While discoms have enjoyed the benefit of debt reduction, they have been slow to implement the structural reforms required for a turnaround. For instance, AT&C losses reduced by only 400 bps till December 2018 as compared to a target reduction of 900 bps from pre-UDAY levels. Further, the average tariff increase was merely 3 per cent per annum, as against regular tariff hikes of 5-6 per cent per annum required under the UDAY scheme. As most states are facing fiscal constraints, discoms need to become commercially viable themselves through prudent tariff hikes and a material reduction in AT&C losses. This calls for urgent structural reforms on the part of discoms. Ensuring cost-reflective tariffs and a significant reduction in AT&C losses through measures such as smart metering are the need of the hour. Further, the government must lay emphasis on the development of smart grids to link the source of power to users through the integration of renewable energy sources, smart transmission and distribution. This could reduce the stress in the ailing power sector, and allay the concerns of generating companies, investors and lenders.

Mukul Modi and Kumar Bibhu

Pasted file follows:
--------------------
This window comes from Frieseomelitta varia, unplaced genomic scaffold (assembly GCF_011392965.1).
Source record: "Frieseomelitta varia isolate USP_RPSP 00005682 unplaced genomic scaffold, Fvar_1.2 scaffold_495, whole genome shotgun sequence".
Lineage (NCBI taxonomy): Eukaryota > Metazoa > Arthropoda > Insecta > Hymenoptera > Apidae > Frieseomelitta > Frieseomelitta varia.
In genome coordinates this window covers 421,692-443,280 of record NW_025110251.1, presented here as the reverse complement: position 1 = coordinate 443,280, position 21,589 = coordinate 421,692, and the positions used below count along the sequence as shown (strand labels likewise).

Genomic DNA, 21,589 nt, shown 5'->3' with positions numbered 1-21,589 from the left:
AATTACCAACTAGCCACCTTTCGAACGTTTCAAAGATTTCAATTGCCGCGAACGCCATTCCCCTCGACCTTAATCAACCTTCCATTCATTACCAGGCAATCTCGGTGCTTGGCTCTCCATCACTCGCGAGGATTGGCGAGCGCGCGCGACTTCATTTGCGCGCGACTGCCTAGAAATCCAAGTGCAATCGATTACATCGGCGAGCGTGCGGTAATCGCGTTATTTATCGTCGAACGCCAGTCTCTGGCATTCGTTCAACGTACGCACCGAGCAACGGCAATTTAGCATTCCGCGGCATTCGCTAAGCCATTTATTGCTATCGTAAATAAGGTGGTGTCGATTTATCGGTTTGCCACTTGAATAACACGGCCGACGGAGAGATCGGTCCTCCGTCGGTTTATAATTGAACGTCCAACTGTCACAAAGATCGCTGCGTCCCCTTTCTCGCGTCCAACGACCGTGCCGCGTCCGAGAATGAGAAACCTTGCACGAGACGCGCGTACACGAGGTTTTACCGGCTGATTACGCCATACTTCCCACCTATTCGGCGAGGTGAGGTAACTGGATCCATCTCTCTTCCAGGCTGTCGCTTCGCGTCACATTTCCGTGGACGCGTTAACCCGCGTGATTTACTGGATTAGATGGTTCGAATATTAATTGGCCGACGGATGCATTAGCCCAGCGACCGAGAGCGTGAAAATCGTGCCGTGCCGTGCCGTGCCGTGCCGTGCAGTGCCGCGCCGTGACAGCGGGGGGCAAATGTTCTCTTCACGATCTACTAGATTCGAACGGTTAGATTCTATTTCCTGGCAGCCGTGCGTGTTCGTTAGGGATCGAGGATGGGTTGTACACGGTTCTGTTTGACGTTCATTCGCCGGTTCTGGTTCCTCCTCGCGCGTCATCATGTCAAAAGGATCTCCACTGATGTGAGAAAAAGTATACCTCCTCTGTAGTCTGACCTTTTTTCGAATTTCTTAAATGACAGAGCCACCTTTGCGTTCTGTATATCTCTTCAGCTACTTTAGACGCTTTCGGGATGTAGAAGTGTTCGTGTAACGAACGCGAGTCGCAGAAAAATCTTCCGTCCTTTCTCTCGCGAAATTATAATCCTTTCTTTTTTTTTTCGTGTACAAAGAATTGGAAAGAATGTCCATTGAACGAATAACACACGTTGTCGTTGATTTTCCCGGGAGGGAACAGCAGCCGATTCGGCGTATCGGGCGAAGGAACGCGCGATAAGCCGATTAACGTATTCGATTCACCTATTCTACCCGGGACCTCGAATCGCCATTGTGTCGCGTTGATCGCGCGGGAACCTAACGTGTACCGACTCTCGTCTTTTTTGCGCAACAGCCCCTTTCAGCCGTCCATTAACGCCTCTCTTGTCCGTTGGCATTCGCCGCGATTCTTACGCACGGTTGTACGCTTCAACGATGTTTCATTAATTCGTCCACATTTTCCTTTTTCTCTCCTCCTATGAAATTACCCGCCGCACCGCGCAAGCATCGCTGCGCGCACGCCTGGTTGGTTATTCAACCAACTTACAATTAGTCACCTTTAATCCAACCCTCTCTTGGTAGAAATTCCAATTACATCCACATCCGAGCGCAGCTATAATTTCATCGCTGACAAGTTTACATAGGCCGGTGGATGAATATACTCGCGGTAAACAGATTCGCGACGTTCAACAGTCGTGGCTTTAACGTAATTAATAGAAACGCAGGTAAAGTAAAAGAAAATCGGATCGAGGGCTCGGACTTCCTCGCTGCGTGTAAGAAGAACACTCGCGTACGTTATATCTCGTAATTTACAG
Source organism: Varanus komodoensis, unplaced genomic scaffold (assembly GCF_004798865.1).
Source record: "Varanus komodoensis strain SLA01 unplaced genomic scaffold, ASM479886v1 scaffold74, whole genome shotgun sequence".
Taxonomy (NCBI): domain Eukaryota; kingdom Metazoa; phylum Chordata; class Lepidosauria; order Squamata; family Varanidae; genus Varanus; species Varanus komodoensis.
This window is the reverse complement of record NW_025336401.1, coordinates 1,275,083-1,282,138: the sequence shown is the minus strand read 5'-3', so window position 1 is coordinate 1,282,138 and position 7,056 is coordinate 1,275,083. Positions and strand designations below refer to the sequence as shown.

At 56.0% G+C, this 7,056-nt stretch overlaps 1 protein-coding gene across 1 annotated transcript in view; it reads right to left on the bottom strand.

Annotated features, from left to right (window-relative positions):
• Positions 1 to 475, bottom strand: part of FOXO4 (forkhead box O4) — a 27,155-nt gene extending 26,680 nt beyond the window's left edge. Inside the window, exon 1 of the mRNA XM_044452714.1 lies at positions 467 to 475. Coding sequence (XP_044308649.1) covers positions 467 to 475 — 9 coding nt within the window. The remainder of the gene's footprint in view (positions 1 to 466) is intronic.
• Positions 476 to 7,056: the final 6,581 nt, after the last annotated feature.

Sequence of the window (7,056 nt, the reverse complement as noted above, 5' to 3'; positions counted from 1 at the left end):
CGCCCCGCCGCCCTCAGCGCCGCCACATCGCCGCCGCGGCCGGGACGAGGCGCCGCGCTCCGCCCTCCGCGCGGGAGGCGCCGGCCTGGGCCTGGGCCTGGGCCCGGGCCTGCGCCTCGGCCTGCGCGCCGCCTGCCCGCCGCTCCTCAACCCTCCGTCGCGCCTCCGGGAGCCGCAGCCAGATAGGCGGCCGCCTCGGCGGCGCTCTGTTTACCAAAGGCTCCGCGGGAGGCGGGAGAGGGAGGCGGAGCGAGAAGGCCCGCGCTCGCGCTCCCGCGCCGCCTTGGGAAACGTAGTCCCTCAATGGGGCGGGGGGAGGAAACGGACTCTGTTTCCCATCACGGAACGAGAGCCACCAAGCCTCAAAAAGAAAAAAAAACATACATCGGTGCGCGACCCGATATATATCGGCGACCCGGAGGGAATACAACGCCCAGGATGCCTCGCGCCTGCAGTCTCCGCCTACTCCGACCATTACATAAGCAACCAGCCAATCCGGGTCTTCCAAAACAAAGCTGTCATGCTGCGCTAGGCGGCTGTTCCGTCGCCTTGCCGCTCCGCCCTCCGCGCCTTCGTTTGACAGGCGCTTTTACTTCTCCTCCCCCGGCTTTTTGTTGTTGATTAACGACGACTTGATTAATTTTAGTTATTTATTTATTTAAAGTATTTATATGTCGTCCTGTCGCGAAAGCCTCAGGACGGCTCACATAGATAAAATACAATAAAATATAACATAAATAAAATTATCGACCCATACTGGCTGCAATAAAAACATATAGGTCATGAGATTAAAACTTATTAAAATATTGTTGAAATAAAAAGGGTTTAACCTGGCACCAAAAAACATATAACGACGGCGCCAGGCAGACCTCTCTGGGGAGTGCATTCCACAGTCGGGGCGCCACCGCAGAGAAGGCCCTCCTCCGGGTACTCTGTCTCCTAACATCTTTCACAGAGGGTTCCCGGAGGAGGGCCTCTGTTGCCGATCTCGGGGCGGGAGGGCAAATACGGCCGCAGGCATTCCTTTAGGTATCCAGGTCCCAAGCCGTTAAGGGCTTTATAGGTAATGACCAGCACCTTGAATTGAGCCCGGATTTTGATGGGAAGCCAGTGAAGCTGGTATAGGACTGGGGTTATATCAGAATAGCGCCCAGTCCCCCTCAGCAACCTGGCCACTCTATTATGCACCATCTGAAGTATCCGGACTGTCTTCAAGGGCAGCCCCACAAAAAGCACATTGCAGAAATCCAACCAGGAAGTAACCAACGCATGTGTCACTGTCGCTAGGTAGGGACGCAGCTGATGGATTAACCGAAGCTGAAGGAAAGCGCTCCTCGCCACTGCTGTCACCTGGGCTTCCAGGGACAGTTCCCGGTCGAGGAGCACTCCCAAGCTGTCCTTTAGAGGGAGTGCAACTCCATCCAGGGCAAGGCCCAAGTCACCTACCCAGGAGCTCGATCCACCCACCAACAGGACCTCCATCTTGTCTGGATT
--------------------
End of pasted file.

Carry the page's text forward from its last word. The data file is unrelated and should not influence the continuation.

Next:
The power sector in India is plagued by various issues. These issues can be classified as commercial, regulatory, financial and technical. Over the years, the government has taken several steps to overcome these challenges. However, some critical issues still remain unaddressed. These include:

  • Poor financial health of discoms: The government has introduced various schemes in the past such as UDAY and the financial restructuring package. However, the key concerns associated with high AT&C losses, and inadequate and infrequent tariff revisions still persist. As a result, discom debt is expected to reach the pre-UDAY levels of Rs 2,600 billion by 2019-20, as per a CRISIL newsletter. Therefore, without making the discoms commercially viable on a stand-alone basis, the woes of the power sector will remain unaddressed. In this regard, technological intervention in the form of smart meters, prepaid billing, privatisation/franchise model, etc. has the potential to bring in change.
  • Fuel related constrains: The sector is also facing fuel supply constraints and supply bottlenecks. This shortfall is increasingly being met through imports, which stood at 164 mt in 2018-19 (only non-coking coal). Gas-based plants are also facing fuel supply problems. Further, there are uncertainties regarding the pass-through of the additional fuel import bill to power tariff. Government initiatives like SHAKTI and linkage rationalisation have helped alleviate the problem to some extent. The auction of coal blocks is likely to help in the medium to long term.